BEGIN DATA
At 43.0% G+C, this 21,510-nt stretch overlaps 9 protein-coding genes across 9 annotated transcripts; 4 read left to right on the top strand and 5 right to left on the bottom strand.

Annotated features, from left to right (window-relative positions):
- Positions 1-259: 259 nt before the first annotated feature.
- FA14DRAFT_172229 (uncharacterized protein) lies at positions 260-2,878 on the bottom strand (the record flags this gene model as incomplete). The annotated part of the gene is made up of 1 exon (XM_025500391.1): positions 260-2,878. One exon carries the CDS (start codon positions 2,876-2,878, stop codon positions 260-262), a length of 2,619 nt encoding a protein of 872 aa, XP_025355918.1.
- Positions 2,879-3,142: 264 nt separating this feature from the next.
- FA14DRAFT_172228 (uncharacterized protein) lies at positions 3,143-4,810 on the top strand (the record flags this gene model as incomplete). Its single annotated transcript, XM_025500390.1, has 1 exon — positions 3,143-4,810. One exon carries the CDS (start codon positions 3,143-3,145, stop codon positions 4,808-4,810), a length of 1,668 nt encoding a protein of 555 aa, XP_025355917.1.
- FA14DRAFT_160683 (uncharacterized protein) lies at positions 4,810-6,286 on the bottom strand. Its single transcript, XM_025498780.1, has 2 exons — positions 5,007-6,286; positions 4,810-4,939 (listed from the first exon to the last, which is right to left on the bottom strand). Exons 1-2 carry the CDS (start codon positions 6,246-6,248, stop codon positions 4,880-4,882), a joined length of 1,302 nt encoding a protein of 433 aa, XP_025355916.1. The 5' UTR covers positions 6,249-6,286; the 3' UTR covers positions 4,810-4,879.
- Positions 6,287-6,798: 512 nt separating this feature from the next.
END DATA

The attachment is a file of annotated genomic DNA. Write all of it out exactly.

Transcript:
At 43.0% G+C, this 21,510-nt stretch overlaps 9 protein-coding genes across 9 annotated transcripts; 4 read left to right on the top strand and 5 right to left on the bottom strand.

Annotated features, from left to right (window-relative positions):
- Positions 1-259: 259 nt before the first annotated feature.
- FA14DRAFT_172229 (uncharacterized protein) lies at positions 260-2,878 on the bottom strand (the record flags this gene model as incomplete). The annotated part of the gene is made up of 1 exon (XM_025500391.1): positions 260-2,878. One exon carries the CDS (start codon positions 2,876-2,878, stop codon positions 260-262), a length of 2,619 nt encoding a protein of 872 aa, XP_025355918.1.
- Positions 2,879-3,142: 264 nt separating this feature from the next.
- FA14DRAFT_172228 (uncharacterized protein) lies at positions 3,143-4,810 on the top strand (the record flags this gene model as incomplete). Its single annotated transcript, XM_025500390.1, has 1 exon — positions 3,143-4,810. One exon carries the CDS (start codon positions 3,143-3,145, stop codon positions 4,808-4,810), a length of 1,668 nt encoding a protein of 555 aa, XP_025355917.1.
- FA14DRAFT_160683 (uncharacterized protein) lies at positions 4,810-6,286 on the bottom strand. Its single transcript, XM_025498780.1, has 2 exons — positions 5,007-6,286; positions 4,810-4,939 (listed from the first exon to the last, which is right to left on the bottom strand). Exons 1-2 carry the CDS (start codon positions 6,246-6,248, stop codon positions 4,880-4,882), a joined length of 1,302 nt encoding a protein of 433 aa, XP_025355916.1. The 5' UTR covers positions 6,249-6,286; the 3' UTR covers positions 4,810-4,879.
- Positions 6,287-6,798: 512 nt separating this feature from the next.